- Quelbe, quelba, quilbay 1 (n): A kind of African dance possibly of Congo origin, comprising songs, drumming and dances performed by women.
- As late as 1940 on the hills in Charlotteville at nights one could hear the music of Congo women playing what villagers called Congo-drum (marli doun-doun) and tambour-bamboo…and dancing quelbe reputed to be a very wild erocitc dance for females only.
Continue reading ➞ Word of the Week: Quelbe
- Bobol, bubol, boboll, bubbbul (n): Graft; corruption; fraud; embezzlement. (Origin: South Central Zoombo Kikongo lu-bubulu ‘corruption’; Kikongo bubula ‘become corrupt; go rancid’). Kikongo either of two similar Bantu languages spoken in Congo, the Democratic Republic of Congo (Zaire), and adjacent areas.
- I wonder if it’s bobol, What they doing with taxpayers’ money at all. (Atilla “Treasury Scandal” 1937)
- Yeh, ah hear e have ah big house wit’ swimmin’ pool an’ e have 4 big cars…” “So wot business he in?” “Bobol!” (Sweetbread, Express 1 October 1980:23)
Continue reading ➞ Word of the Week: Bobol
- Rachifee, ratcheefi, ratchifi, rachify (n): Somethings done in a makeshift, careless, or slightly devious way; or as a result of cheating, corruptions, or trickery. (Possibly French rafistolé ‘mended; patched up; English retrofit ‘force something to fit; use something not originally designed for the task’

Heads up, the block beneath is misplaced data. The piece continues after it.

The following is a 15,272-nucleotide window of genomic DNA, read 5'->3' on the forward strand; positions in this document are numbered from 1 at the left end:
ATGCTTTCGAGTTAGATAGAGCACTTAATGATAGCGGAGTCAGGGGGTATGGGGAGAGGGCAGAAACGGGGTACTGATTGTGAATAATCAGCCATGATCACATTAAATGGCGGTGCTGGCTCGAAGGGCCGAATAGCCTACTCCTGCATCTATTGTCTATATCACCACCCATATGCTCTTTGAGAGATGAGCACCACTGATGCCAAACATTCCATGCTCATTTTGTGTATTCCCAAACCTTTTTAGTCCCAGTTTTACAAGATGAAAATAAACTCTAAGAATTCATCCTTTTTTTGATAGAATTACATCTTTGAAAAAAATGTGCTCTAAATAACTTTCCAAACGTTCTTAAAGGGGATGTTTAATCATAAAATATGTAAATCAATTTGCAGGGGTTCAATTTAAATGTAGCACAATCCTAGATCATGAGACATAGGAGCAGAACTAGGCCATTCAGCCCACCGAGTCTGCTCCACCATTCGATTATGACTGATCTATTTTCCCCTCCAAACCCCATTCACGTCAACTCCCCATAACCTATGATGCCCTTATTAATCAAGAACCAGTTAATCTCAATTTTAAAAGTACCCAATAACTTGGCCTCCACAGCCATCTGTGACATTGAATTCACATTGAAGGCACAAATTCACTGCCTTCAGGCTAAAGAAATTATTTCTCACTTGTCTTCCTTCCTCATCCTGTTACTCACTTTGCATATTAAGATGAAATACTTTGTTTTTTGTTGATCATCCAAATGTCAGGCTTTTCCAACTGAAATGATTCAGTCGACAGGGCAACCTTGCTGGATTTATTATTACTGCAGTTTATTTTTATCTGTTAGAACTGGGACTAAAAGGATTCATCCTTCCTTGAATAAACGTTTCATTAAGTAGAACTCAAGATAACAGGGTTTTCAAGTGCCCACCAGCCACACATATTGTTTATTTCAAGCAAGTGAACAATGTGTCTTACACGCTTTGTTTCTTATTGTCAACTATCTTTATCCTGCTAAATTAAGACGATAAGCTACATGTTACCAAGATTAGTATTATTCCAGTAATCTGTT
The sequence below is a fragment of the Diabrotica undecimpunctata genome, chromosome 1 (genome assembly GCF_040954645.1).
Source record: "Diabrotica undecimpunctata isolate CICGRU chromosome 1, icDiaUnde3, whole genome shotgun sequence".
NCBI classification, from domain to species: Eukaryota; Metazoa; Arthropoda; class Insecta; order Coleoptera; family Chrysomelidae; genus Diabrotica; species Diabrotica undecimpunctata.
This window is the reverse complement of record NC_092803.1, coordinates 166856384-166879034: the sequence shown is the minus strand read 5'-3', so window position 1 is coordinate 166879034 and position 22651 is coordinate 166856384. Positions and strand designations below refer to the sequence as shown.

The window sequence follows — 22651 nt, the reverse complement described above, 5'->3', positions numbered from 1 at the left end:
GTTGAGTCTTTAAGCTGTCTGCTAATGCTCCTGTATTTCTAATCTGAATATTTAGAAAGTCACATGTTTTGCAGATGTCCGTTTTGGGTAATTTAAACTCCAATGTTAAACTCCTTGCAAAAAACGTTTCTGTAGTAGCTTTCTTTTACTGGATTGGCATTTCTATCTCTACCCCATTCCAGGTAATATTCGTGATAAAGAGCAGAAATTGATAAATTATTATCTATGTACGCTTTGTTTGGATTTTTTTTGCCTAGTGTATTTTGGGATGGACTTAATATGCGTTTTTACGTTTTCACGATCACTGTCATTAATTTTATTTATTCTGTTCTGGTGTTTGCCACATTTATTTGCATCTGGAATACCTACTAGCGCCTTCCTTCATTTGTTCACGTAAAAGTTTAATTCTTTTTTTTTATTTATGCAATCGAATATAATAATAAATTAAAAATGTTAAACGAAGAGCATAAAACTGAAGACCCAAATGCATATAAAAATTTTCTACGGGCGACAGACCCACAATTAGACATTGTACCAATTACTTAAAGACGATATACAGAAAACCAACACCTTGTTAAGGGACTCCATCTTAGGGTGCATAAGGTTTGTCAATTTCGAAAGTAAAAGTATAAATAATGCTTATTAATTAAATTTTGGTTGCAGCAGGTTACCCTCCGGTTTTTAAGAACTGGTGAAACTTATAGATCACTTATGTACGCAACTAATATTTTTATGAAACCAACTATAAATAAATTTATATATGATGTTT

- The amount of ‘bobboll‘ and rachifee going one with we money in that project.
- Excuse me, but when you speak of ‘culture’ in our society, you mean culture as including rachifee ?” (Alleyne -Forte 1994:99
Continue reading ➞ Word of the Week: Rachifee
- Waving Gallery (n): An area of the former airport building at Piarco Trinidad, where people waiting for arriving passengers could see and wave to them as they came in.
- We stand up in the waving gallery and watch you pulling your bag, I could imagine how your hand feeling. (Doh Say Dat, TG, 15 Sept 1991:13)
Continue reading ➞ Word of the Week: Waving Gallaery
- Sprawl Off (v): Sprawl; lie around in a relaxed manner with limbs spread out. (< English sprawl ‘stretch out on the ground, etc. in an awkward manner’) = loll off, spread off.
- After Sunday lunch, rel‘ man does be sprawl off in a hammock under the coconut tree.
Continue reading ➞ Word of the Week: Sprawl Off